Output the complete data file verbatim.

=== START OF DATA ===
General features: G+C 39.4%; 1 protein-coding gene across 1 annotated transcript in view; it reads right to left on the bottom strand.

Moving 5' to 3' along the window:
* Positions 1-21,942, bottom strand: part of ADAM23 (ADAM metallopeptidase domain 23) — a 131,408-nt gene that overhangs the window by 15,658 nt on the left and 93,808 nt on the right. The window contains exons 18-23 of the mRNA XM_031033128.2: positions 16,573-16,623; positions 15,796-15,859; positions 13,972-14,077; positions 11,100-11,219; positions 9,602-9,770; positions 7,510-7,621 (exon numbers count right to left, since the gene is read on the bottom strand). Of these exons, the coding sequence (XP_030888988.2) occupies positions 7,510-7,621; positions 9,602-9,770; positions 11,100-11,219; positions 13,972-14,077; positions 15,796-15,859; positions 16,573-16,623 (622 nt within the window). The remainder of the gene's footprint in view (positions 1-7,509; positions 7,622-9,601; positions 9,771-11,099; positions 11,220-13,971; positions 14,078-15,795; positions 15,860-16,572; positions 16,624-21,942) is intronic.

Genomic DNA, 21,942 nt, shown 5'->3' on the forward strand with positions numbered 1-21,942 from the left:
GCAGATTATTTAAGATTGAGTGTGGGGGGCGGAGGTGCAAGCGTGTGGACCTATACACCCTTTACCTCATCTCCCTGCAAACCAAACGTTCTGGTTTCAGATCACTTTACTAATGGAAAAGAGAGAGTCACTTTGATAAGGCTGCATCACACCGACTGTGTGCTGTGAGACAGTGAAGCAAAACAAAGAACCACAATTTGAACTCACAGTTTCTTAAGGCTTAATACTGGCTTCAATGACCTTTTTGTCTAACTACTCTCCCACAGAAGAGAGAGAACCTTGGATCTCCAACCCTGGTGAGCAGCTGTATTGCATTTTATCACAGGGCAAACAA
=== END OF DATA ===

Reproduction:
General features: G+C 39.4%; 1 protein-coding gene across 1 annotated transcript in view; it reads right to left on the bottom strand.

Moving 5' to 3' along the window:
* Positions 1-21,942, bottom strand: part of ADAM23 (ADAM metallopeptidase domain 23) — a 131,408-nt gene that overhangs the window by 15,658 nt on the left and 93,808 nt on the right. The window contains exons 18-23 of the mRNA XM_031033128.2: positions 16,573-16,623; positions 15,796-15,859; positions 13,972-14,077; positions 11,100-11,219; positions 9,602-9,770; positions 7,510-7,621 (exon numbers count right to left, since the gene is read on the bottom strand). Of these exons, the coding sequence (XP_030888988.2) occupies positions 7,510-7,621; positions 9,602-9,770; positions 11,100-11,219; positions 13,972-14,077; positions 15,796-15,859; positions 16,573-16,623 (622 nt within the window). The remainder of the gene's footprint in view (positions 1-7,509; positions 7,622-9,601; positions 9,771-11,099; positions 11,220-13,971; positions 14,078-15,795; positions 15,860-16,572; positions 16,624-21,942) is intronic.

Genomic DNA, 21,942 nt, shown 5'->3' on the forward strand with positions numbered 1-21,942 from the left:
GCAGATTATTTAAGATTGAGTGTGGGGGGCGGAGGTGCAAGCGTGTGGACCTATACACCCTTTACCTCATCTCCCTGCAAACCAAACGTTCTGGTTTCAGATCACTTTACTAATGGAAAAGAGAGAGTCACTTTGATAAGGCTGCATCACACCGACTGTGTGCTGTGAGACAGTGAAGCAAAACAAAGAACCACAATTTGAACTCACAGTTTCTTAAGGCTTAATACTGGCTTCAATGACCTTTTTGTCTAACTACTCTCCCACAGAAGAGAGAGAACCTTGGATCTCCAACCCTGGTGAGCAGCTGTATTGCATTTTATCACAGGGCAAACAA